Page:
Our first stop, Raiatea, shares a coral reef and a protected lagoon with her sister island, Tahaa. Known as 'the Sacred Island', it was the centre of Tahitian royalty, religion, and culture, but today its main attraction is the massive Taputapuata marae - the largest and most sacred site in Polynesia.

It’s also one of several places to visit a pearl farm and check out one of Tahiti’s most prized souvenirs and famous exports - black pearls.

But it’s perhaps at the second stop on our itinerary - Motu Mahana - where the much-used word 'paradise' comes into its own. It’s a private island for guests of the Gauguin only, this idyllic motu (which means an uninhabited coral islet) is flanked by Tahaa’s mountains on one side and Bora Bora’s cloud-piercing peaks on the other.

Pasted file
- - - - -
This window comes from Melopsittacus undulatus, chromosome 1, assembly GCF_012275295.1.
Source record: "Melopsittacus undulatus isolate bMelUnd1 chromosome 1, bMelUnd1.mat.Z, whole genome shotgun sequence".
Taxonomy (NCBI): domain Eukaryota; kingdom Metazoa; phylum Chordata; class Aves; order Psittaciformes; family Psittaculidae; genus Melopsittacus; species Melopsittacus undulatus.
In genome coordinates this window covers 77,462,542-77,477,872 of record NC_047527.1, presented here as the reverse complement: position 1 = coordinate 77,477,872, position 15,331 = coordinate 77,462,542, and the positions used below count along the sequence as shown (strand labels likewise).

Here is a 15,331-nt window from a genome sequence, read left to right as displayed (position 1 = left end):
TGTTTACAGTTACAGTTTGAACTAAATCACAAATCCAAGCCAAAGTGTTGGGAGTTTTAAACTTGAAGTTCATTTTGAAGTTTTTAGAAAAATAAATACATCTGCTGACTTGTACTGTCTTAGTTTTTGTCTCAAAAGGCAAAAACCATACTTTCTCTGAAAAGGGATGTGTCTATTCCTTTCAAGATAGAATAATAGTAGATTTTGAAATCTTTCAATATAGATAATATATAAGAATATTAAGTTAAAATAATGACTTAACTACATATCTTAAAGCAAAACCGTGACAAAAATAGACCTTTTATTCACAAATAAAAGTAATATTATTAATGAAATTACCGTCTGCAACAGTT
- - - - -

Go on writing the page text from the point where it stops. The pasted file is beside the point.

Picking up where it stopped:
As the tender (or motorised transport vessel) drops us ashore at the motu, we’re greeted by the sight of lounge chairs dotted on the edge of a pristine beach, hammocks strung between shady palm trees, and colourful bougainvillea spilling over pathways. And the unavoidable lure of the warm, crystal clear waters turn even the most sedentary beach lover into a snorkeller or kayaker.

Sitting in the crystal clear water, Ramon the barman appears from around the corner with a floating bar. He instructs us not to move and wades towards us.

Ramon reckons his Pina Coladas are the best in Tahiti, and while he serves it up in a fresh coconut, colourful fish dart in and around our feet.

The other two destinations - Bora Bora and Moorea are both two-day visits affording a variety of experiences.

With its emerald-green hills and chameleon-like lagoons, it’s easy to understand why petite Bora Bora is a serious contender for the most beautiful and romantic island in the world.

James Michener, author of Tales of the South Pacific which inspired the movie Bali Hai, wrote of Bora Bora: "Anyone who has ever been there wants to go back."